How a Democratic governor could expand Medicaid in Kansas
With the election of a Democratic governor, the stage may be set for Kansas to expand Medicaid.
“We will be putting together a Medicaid work group and we will look at what other states have done with expansion and how they’ve approached that and what the fiscal impacts have been and we will propose something we can do within our budget,” Gov.-elect Laura Kelly told the Wichita Eagle a week after she defeated Republican Secretary of State Kris Kobach.
Kelly's election ends eight years of GOP control of the governor's office.
One of her predecessors, Democrat Kathleen Sebelius, resigned in 2009 to join the Obama administration as secretary of Health and Human Services, leaving the governor’s office to then Lt.-Gov. Mark Parkinson, who didn't run for a full term in 2010.
As HHS secretary, Sebelius was instrumental in winning passage of the Affordable Care Act, known as Obamacare.
Sam Brownback, the Republican who won the governor's office in 2010, opposed the expansion of Medicaid coverage to the working poor in Kansas. Sebelius and all former Kansas governors except Brownback campaigned for Kelly.
Kelly, 68, won election to the state Senate from Topeka by 98 votes in 2004 and became the ranking Democrat on two budget committees and a health and welfare committee that dealt with Medicaid expansion.
In its 2017 session, the Kansas Legislature tried in April to override Brownback’s veto of legislation expanding coverage for 150,000 low-income Kansans, but the vote fell three short of the total needed for an override.
The Republican-controlled Legislature that tried to override Brownback’s veto was measurably more moderate than those that Brownback had worked with previously. In 2016 Republican primaries, voters threw out a number of long-time legislative leaders who had aligned themselves with Brownback’s tax cuts that led to chronic revenue shortfalls.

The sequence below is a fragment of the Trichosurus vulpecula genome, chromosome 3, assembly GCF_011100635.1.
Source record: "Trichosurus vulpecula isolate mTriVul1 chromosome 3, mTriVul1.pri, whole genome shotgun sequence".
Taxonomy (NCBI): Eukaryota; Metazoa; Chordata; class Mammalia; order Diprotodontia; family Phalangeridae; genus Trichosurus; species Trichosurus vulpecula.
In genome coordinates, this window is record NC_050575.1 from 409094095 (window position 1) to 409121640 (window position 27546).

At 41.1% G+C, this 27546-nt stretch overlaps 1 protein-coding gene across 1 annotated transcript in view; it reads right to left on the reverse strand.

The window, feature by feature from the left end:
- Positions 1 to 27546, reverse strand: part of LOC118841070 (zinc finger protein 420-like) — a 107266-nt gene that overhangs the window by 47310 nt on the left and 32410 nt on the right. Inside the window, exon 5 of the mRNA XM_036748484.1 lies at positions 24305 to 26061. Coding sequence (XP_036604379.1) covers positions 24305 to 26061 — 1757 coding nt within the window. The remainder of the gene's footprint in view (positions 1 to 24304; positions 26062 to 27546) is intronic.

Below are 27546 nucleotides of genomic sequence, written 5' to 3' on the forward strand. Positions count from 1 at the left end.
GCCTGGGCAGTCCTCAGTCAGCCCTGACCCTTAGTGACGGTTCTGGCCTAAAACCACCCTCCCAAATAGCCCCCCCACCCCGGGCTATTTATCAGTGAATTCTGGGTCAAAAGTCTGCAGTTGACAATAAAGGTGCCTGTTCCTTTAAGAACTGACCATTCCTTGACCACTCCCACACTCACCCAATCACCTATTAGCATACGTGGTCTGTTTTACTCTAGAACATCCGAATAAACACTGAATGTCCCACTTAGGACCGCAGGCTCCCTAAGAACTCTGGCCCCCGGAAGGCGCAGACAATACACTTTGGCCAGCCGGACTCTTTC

Just two months after the failed Medicaid expansion, the legislature overrode the veto of a tax increase bill that largely undid Brownback’s tax cuts, providing the revenue-starved state budget with $1.2 billion over two years.
On Wednesday, Moody’s Investors Service released a report highlighting "credit-positive economic growth," in Aa2-rated Kansas, as demonstrated by greater-than-expected tax revenue growth, particularly the state income tax.
“The strong revenue performance is credit positive for the state because it will reduce the burden of increasing education funding,” analysts said.
Three days after the election, the state released an updated revenue forecast that indicated growing flexibility to improve reserves.
“As expected, it incorporates year-to-date fiscal 2019 revenue collection, which is trending almost 6% higher than budget,” Moody’s wrote. “In the four fiscal year months through October of this year, income taxes, which make up more than 50% of general fund revenue, are up almost 10% over the same period last year."
Shortly after repealing Brownback’s tax cuts, the state forecast an expected 21% increase in total income taxes for fiscal year 2018 that began July 1.
“We can’t forget where our state has been,” said Emily Fetsch, director of the Kansas Center for Economic Growth, after the election. “In the summer of 2017, a bipartisan majority came together to end former Gov. Sam Brownback’s catastrophic tax experiment. Our state had suffered greatly, undergoing nine rounds of budget cuts, three credit downgrades, and repeated sweeps from state highway and retirement funds.”